Food & Culture | What Is North Korean Kimchi Like?
Kimchi Exists In Both South And North Korea, But Let's See If There Are Any Differences!
Kimchi is considered South Korea's representative food and is a side dish found at almost every meal in Korea.
However, has anyone ever ever wondered if North Korea and South Korea, which were once one Korea, have the same kimchi culture? How are the two countries' kimchi similar and different?
Kimchi In North Korea
When thinking of Korean side dishes, most people will immediately think of kimchi. South Korea has presented kimchi as both a food and culture representing the nation and kimjang (김장), or the process of making kimchi, has been registered as a UNESCO National Intangible Cultural Heritage since 2013. (Source: KOREA.net)
Although a lot of what is known about kimchi has been introduced from South Korea's perspective, according to KBS World, North Korea's kimchi making tradition is also recognized as an Intangible Cultural Heritage just like South Korea, which means that making kimchi is considered a cultural tradition that both countries have in common.
Source: The JoongAng
However, because North Korea is a closed country, most foreigners are unfamiliar with North Korean kimchi, so we will introduce a little about North Korean kimchi to everyone and maybe someday, the time will come when we will be able to taste it as well.
Many people may be familiar with cabbage kimchi, which is considered the most popular among Koreans and foreigners, but in fact, there are various types of kimchi, such as white kimchi (non-spicy kimchi), watery kimchi, cucumber kimchi, and many others.
Because kimchi is considered a food that North and South Koreans love and are very proud of, there is even a song called "Kimchi Kkakdugi" that is very popular in North Korea and even played on Air Koryo, their national airline.
For North Koreans, kimchi is not only a side dish eaten with various foods, but it is also a side dish that they eat together with rice as a meal. While many South Koreans also enjoy eating kimchi with rice and seaweed, it is not a normal meal that is eaten regularly by ordinary people. It's often eaten when there is nothing else at home to eat.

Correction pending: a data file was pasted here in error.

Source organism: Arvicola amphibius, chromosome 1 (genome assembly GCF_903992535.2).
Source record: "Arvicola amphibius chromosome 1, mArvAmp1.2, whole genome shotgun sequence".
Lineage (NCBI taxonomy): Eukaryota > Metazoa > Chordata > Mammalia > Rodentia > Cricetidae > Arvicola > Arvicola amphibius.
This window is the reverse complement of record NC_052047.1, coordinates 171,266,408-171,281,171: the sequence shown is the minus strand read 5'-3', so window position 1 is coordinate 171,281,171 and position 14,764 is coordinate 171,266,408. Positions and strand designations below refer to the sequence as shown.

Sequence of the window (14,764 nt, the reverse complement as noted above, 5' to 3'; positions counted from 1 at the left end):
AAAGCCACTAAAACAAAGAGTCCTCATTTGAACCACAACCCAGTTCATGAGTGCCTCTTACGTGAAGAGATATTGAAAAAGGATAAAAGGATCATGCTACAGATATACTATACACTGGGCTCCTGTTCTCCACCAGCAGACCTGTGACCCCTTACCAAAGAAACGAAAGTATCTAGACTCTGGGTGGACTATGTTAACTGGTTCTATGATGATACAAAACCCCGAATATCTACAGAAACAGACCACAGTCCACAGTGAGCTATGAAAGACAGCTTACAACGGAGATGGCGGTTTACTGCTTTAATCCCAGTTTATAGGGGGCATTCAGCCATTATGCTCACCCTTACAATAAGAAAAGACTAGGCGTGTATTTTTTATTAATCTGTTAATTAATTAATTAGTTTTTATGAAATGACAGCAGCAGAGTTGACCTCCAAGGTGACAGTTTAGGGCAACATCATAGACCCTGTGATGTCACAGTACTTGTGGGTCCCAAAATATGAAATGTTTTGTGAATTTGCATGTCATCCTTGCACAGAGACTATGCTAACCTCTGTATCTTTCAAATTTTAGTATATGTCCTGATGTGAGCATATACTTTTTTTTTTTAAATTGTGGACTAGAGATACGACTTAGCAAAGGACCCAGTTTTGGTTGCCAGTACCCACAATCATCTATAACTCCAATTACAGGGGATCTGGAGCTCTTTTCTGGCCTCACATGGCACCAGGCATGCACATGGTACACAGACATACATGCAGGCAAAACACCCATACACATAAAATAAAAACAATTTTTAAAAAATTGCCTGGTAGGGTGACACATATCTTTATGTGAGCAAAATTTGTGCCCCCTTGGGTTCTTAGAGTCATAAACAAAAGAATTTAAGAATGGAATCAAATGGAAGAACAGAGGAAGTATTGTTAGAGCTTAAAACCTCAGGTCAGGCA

Differences Between North And South Korean Kimchi
Kimchi factory in North Korea (Source: JoongAng)
The method of making kimchi has been recorded since the 19th century during the Joseon Dynasty. Kimchi is a fermented food and making it has been an important part of preparing for the winter season for Koreans.
Traditionally, many families passed down their customs and own special recipes for making kimchi, but lately, more and more families are buying kimchi rather than making it themselves.
Before 1995, people in North Korea had been making kimchi in their homes like South Koreans, but they soon faced a shortage of vegetables and seasonings. This made it impossible for each household to make their own kimchi for themselves, and so they had to turn to kimchi made at a kimchi factory in Pyongyang.
According to North Korean defectors, kimchi from the factory was delivered to their homes in one or two plastic bins. Although the amount was small, it did not taste different from homemade kimchi. (Source: JoongAng)
In the Korean drama Crash Landing On You, you can see a kimchium (김치움), which is a space where North Koreans store kimchi and various other food items, and it's large enough for a person to fit inside.
Source: Sports Chosun
At the Inter-Korea Summit between North and South Korea, North Korea's leader Kim Jong-un said of the difference between the two countries' kimchis, "South Korea's kimchi tastes more salty, and North Korea's kimchi has more water."
Today, South Korean kimchi tends to use more seasoning, making the taste stronger, while North Korean kimchi is more based on the traditional style of making kimchi and uses less seasoning.
In addition, in Crash Landing On You, you can see a scene of North Korean housewives making kimchi at the beach. Since salt is considered rare in North Korea, they use seawater to brine kimchi. It is said that North Korean defectors who move to South Korea often have difficulty adjusting because the taste of kimchi in South Korea is too strong for them.
Types Of Kimchi
Source: Channel A
The origin of kimchi comes from the desire to preserve food to eat in the winter. However, improved technology has made kimchi a food that can be eaten all throughout the year. The most popular types of kimchi in South Korea are made of Napa cabbage, radish, and cucumber.
Compared to South Korea, North Korea's food preservation technology somewhat lags behind. In addition, it is very difficult to grow vegetables in the winter. Therefore, North Koreans use seasonal vegetables to make kimchi, meaning the kimchi is made of more diverse ingredients throughout the year than in South Korea.
That's all for our informational post on North Korean kimchi!
Are there any other Korean foods want to learn about or try?
If you're interested, click the link for more information on North Korean defectors.